Planar lipid bilayers were prepared by the application on both sides of a 0.1 mm hole in a 12 μm Teflon foil (pre-treated with n-hexadecane) of two monolayers of 99% pure diphytanoyl phosphatidylcholine (Avanti Polar Lipids) spread from a 5 mg·ml−1 solution in pentane. Toxins were added on one side (cis) to stable pre-formed bilayer. All experiments were started in symmetrical solutions (10 mM Hepes, 100 mM KCl, and 0.1 mM sodium EDTA, pH 7.0). Macroscopic currents were recorded on a patch clamp amplifier (Axopatch 200®; Axon Instruments). A computer equipped with a DigiData 1200 A/D converter (Axon Instruments) was used for data acquisition. The current traces were filtered at 0.1 kHz and acquired by computer assistance using Axoscope 8 software (Axon Instruments). Measurements were performed at room temperature as described previously [29].

Permeabilization of lipid vesicles by leucotoxins

For calcein (Sigma) release experiments, LUVs (large unilamellar vesicles) were prepared by extrusion of 3 mg/ml phosphatidylcholine/choline at a 1:1 molar ratio, as described previously [30]. LUVs were washed on Sephadex G-50 medium pre-equilibrated with 20 mM Tris/HCl, 20 mM NaCl and 0.1 mM EDTA, pH 7.0. Permeabilization was assayed using a fluorescence microplate reader. Each well contained LUVs (7 μM lipid) and various leucotoxin dilutions. The two components were applied at equimolar concentration in 200 μl of 20 mM Tris/HCl, 20 mM NaCl and 0.1 mM EDTA, pH 7.0. Maximal protein concentration was 5 nM with HlgB plus HlgA, 50 nM with heterodimers.

Human PMNs (polymorphonuclear neutrophils) and flow cytometry measurements

Human PMNs from healthy and anonymous donors were purified from buffy coats obtained from a blood bank [EFS (Etablissement Français du Sang), Strasbourg, France] as reported previously [31] and were resuspended in 10 mM Hepes, 140 mM NaCl, 5 mM KCl, 10 mM glucose and 0.1 mM EGTA, pH 7.3, at 5×105 cells/ml. Flow cytometry was carried out using a FacSort® flow cytometer (Becton-Dickinson) equipped with an argon laser tuned to 488 nm [27]. Intracellular calcium was evaluated using flow cytometry of cells loaded previously with 5 μM Fluo-3 (Molecular Probes) in the presence of 1.1 mM extracellular Ca2+. Pore formation and univalent cation influx were revealed by the penetration of ethidium bromide into the pores; cells were incubated for 30 min with 4 μM ethidium bromide before toxin addition in the absence of extracellular Ca2+. Fluo-3 and ethidium bromide fluorescence was measured using Cell Quest Pro™ software (Becton-Dickinson) [27,31]. Results from at least four different donors were averaged and expressed as percentages of control of human PMNs treated with HlgA–HlgB. Base level values were obtained for each series of data from a control without addition of toxin. These were systematically subtracted from the other assays. S.D. values never exceeded 10% of the obtained values and were removed from the Figures for clarity.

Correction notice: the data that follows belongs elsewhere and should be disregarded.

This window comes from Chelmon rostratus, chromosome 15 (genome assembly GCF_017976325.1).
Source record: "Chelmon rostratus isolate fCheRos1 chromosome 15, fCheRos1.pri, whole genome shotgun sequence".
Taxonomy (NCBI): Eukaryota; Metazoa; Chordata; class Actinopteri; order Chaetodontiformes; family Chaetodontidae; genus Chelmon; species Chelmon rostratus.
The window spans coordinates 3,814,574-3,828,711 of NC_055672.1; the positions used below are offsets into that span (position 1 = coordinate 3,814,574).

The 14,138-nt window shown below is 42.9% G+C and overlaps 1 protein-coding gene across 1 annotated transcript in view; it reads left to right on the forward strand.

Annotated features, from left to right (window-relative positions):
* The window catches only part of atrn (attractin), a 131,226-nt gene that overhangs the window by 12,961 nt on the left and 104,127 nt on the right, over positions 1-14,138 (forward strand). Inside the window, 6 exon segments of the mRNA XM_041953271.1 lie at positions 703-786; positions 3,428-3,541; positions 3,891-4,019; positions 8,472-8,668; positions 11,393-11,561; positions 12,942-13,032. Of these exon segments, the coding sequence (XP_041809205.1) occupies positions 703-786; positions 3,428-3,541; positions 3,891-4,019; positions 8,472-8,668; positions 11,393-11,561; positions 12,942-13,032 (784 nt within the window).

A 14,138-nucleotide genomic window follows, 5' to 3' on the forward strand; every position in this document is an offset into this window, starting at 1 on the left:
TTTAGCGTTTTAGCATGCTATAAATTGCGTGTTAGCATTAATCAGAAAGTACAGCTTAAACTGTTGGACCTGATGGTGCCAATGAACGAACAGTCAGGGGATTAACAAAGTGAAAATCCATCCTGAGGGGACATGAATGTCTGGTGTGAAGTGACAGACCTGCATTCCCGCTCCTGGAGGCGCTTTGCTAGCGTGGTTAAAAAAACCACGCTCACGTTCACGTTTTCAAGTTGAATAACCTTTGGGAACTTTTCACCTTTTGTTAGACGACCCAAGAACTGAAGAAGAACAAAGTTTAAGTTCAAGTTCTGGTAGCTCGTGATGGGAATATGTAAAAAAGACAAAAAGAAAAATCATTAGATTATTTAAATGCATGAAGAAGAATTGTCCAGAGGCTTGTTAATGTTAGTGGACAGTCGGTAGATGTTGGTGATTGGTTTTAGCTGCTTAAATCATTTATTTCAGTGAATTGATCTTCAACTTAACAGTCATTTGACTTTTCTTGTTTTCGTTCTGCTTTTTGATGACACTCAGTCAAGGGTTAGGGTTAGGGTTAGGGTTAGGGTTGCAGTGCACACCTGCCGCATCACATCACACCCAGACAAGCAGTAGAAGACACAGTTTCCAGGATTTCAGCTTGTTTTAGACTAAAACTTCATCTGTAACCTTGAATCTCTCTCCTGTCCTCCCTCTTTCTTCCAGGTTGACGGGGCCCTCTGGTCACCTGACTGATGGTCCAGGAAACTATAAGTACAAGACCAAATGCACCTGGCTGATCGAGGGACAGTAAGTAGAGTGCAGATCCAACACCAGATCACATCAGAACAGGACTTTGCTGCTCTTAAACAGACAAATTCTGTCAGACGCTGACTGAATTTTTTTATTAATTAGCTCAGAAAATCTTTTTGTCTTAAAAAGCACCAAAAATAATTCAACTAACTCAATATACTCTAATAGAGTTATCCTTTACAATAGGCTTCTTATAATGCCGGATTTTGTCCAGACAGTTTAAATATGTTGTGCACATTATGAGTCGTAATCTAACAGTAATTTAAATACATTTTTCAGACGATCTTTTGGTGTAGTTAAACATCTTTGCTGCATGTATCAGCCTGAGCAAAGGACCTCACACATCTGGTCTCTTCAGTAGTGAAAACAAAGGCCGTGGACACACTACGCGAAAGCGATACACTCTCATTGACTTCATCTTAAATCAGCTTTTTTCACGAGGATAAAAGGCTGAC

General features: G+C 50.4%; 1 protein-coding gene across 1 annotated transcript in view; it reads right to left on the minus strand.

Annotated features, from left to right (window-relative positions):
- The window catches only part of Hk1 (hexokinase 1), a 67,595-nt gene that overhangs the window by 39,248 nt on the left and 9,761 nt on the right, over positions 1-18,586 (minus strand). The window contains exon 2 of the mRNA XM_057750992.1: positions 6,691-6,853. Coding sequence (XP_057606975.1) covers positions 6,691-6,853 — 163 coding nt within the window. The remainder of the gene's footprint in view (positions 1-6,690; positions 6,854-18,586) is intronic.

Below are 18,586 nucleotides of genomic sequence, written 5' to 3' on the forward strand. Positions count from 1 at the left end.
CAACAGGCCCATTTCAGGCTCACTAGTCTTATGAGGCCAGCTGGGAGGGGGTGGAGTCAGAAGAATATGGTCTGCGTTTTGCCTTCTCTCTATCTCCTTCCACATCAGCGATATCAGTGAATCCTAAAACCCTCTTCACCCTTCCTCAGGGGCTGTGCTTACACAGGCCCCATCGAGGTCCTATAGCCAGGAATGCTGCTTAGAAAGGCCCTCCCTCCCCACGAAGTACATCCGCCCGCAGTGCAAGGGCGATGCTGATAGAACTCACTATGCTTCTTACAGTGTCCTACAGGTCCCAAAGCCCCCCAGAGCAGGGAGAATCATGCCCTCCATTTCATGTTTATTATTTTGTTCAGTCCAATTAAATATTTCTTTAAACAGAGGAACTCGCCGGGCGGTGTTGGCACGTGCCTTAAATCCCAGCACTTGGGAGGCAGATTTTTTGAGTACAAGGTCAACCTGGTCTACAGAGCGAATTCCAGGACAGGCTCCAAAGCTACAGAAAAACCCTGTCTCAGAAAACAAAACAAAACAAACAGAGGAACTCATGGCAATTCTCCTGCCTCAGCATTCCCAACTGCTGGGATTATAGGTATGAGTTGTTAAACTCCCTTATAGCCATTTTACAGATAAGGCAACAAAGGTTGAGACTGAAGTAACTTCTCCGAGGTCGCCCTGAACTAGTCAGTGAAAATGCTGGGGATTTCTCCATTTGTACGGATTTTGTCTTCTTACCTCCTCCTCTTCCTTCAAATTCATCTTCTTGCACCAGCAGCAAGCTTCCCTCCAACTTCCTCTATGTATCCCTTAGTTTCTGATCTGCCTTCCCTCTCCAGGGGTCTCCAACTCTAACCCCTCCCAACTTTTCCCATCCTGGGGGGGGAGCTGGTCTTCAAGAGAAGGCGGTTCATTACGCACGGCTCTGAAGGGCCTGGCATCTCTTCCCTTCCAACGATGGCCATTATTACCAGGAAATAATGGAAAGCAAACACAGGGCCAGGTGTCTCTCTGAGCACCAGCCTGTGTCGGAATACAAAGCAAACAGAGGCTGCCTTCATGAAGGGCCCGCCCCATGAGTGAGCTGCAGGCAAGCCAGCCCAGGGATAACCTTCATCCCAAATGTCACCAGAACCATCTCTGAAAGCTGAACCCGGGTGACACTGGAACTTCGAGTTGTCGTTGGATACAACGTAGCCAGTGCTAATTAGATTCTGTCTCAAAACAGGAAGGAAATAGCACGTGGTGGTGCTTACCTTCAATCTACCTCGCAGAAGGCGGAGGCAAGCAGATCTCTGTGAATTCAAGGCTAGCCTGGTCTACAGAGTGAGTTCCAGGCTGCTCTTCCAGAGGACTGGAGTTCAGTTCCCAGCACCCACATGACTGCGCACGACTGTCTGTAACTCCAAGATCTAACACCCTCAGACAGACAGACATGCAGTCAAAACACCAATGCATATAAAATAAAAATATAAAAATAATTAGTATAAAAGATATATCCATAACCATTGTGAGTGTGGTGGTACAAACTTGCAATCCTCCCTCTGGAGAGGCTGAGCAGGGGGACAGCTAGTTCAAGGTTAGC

The dissociation constant (kD[S]) of HlgA for the PMN membrane and that of HlgB for the PMN membrane-bound HlgB (kD[F]) were reported previously to be 2 nM and 0.04 nM respectively [32]. WT and mutants of HlgA were applied at 20 nM, whereas WT and mutants of HlgB were applied at 0.4 nM. The heterodimers were applied at 20 nM.

Determination of pore radii

The radii of pores formed by native and modified leucotoxins were assessed using flow cytometry by determining the relative ability of PEG [poly(ethylene glycol)] molecules of various sizes to protect cells from osmotic leakage as described previously [33]. HlgA and HlgB (each at 20 nM), or 20 nM of heterodimers were mixed with 30 mM PEG polymers of different aqueous pore radii (0.94, 1.12, 1.22 and 1.44 nm), incubated for 40 min, before forward side scatter values were collected at 0, 10, 20 and 30 min after toxin application [26].

Haemolysis assays